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Legal Data Scraping
Data scraping for an ethical source of truth

Questions to ask before you begin:

  • Is the material I intend to scrape protected by copyright?
  • Does the website I intend to scrape require authentication?
  • Will the scraping compromise individual privacy?
  • Will scraping reduce the value of the original data?
  • Am I in violation of the terms of use/service of the website I intend to scrape?
  • Will my scraping activity overload, damage, or otherwise adversely affect a server?
The answers to all of these questions should be “no”. If you cannot answer the question, or are unsure, you should not proceed. Further discussion on each of these questions can be found below.
Is the material I intend to scrape protected by copyright?
Copyright, a form of intellectual property law, protects original works of authorship including literary, dramatic, musical, and artistic works, such as poetry, novels, movies, songs, computer software, and architecture. Copyright does not protect facts, ideas, systems, or methods of operation, although it may protect the way these things are expressed, for example, the creative arrangement of otherwise non-copyrightable facts. The U.S. Copyright Office provides additional information on the scope of copyright protection. When scraping data, you should limit scraping to only non-copyrightable facts, and should only collect parts of pages required for the purpose.
Does the website I intend to scrape require authentication?
Scraping should be strictly limited to information that is presumptively accessible to the general public, and which does not require authentication to access such as a username and password. If a website requires authentication to access data, that data should not be scraped. For further reading on this issue, the U.S. Court of Appeals for the Ninth Circuit’s 2019 decision in hiQ Labs, Inc. v. LinkedIn Corp. provides a helpful analysis.
Will the scraping compromise individual privacy?
While information available in public records is public by its nature, be aware if the information being scraped reveals personal data that is generally understood to be private, such as social security numbers and bank or credit card information. This may also include personal data that can identify an individual person, such as name, email, phone number, and address. If in doubt, omit such personal data from the scope of the scrape.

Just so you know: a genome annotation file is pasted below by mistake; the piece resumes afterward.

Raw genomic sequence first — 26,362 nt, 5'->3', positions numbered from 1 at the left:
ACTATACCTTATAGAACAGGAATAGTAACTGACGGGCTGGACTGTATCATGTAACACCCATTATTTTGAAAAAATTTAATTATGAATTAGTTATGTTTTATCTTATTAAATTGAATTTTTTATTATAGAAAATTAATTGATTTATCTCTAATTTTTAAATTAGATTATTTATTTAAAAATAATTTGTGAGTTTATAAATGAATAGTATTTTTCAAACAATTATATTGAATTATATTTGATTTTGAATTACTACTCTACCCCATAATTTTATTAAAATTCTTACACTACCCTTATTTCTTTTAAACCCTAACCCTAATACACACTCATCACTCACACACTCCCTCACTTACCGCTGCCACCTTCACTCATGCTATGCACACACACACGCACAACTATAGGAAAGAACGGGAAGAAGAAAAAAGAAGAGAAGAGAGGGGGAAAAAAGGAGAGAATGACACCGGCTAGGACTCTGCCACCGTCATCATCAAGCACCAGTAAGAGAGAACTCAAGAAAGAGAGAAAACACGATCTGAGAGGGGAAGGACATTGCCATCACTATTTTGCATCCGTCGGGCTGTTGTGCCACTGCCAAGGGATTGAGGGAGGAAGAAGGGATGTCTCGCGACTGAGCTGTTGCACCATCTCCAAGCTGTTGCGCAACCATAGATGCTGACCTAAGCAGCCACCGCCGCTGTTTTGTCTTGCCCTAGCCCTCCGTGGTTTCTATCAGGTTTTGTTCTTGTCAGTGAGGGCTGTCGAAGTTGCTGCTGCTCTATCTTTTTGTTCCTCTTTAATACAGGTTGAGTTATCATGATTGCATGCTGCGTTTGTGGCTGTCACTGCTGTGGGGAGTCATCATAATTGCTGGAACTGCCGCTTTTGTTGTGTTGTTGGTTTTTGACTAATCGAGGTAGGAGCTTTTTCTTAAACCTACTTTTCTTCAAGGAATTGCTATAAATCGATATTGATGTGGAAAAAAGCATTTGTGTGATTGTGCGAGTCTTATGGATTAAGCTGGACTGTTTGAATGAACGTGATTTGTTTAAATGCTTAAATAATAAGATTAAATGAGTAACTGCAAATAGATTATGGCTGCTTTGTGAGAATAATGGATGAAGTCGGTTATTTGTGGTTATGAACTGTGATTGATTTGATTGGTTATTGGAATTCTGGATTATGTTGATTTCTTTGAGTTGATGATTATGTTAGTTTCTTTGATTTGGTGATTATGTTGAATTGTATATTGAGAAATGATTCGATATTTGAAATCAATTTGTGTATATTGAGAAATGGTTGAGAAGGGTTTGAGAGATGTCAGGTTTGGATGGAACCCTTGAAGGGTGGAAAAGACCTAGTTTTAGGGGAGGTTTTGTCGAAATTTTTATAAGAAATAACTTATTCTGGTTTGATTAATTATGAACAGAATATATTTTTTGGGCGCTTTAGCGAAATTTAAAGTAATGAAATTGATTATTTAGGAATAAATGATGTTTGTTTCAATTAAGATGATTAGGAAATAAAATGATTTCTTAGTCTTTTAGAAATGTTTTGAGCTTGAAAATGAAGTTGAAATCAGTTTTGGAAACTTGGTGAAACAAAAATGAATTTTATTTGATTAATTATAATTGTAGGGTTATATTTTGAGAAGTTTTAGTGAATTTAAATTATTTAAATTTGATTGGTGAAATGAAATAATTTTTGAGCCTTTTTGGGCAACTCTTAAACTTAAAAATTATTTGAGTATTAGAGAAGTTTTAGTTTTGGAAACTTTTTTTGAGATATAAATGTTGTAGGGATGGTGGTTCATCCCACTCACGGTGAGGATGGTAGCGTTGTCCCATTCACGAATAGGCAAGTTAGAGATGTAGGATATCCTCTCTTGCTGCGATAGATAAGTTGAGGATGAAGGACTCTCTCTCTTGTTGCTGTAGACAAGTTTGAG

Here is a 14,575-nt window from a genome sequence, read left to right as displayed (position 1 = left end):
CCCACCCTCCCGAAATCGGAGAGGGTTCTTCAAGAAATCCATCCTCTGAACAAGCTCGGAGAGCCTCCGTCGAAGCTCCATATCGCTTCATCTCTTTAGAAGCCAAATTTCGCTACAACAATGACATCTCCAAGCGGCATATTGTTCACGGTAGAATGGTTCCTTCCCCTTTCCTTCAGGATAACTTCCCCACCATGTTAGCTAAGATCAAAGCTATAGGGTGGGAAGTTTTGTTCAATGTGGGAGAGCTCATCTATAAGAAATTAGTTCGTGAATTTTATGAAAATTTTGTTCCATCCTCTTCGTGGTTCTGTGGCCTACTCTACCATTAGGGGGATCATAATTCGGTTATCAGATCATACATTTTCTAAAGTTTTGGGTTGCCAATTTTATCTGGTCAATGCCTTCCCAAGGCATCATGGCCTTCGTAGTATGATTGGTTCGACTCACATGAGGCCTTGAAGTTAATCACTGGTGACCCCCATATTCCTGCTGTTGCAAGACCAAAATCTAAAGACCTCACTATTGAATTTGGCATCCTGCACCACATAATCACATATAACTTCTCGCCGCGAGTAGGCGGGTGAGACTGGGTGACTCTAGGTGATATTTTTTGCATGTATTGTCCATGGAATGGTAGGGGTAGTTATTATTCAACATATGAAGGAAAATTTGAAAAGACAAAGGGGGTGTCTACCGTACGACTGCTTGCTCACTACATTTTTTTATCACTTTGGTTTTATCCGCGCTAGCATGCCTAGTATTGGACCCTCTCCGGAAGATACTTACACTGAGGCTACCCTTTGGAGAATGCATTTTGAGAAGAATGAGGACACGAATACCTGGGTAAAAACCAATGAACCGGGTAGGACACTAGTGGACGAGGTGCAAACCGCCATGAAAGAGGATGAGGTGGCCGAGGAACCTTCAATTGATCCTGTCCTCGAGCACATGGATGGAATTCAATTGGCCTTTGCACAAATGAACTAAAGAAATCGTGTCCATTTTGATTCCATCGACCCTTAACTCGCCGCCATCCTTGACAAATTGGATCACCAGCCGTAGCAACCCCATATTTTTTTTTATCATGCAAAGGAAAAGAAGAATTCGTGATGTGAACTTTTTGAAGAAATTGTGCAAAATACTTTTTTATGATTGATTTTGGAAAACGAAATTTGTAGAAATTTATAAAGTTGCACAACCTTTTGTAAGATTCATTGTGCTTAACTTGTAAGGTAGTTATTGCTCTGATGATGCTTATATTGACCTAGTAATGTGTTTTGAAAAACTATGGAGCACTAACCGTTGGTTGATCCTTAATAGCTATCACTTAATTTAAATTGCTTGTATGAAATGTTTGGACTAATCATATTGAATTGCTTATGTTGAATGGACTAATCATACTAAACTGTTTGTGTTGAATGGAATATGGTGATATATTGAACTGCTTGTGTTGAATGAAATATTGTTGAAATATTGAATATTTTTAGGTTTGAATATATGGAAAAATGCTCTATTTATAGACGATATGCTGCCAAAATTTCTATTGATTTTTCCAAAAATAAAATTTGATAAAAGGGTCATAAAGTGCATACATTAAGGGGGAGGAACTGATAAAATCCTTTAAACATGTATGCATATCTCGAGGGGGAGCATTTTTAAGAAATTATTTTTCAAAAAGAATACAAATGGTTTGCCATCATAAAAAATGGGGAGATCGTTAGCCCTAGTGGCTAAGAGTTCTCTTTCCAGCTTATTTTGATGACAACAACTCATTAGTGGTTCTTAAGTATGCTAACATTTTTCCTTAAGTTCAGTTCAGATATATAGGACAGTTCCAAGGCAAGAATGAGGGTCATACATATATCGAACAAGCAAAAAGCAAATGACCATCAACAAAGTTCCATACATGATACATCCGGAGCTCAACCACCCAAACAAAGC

Will scraping reduce the value of the original data?
Again, scraping should be strictly limited to information that is presumptively accessible to the general public. This limitation is important to ensure that original data being scraped is not diminished in value as a result of it being scraped.
Am I in violation of the terms of use/service of the website I intend to scrape?
When you login (e.g., through a username and password) and/or expressly agree to the terms of use/serve of a website, you are entering into a contract with the website owner, thereby agreeing to their rules. These rules may explicitly state that data may not be scraped from the website, and failing to adhere to such terms may put you in breach of that contract. As noted, however, your scraping should be strictly limited to information that is presumptively accessible to the general public, and which does not require authentication.
Will my scraping activity overload, damage, or otherwise adversely affect a server?
Do not harm the website you are scraping. This includes, for example, using a reasonable crawl rate and assuring that the volume and frequency of queries you make so not burden the website’s servers or interfere with the website’s normal operations. Respect the delay that crawlers should wait between requests by following the crawl-delay directive outlined in the robots.txt file. Where possible, strive to limit scraping to a time of day when the website is unlikely to be experiencing heavy traffic, for example, early in the morning or night. All PDAP scrapers and crawlers must also abide by State and Federal computer crimes statutes, including those collected here.
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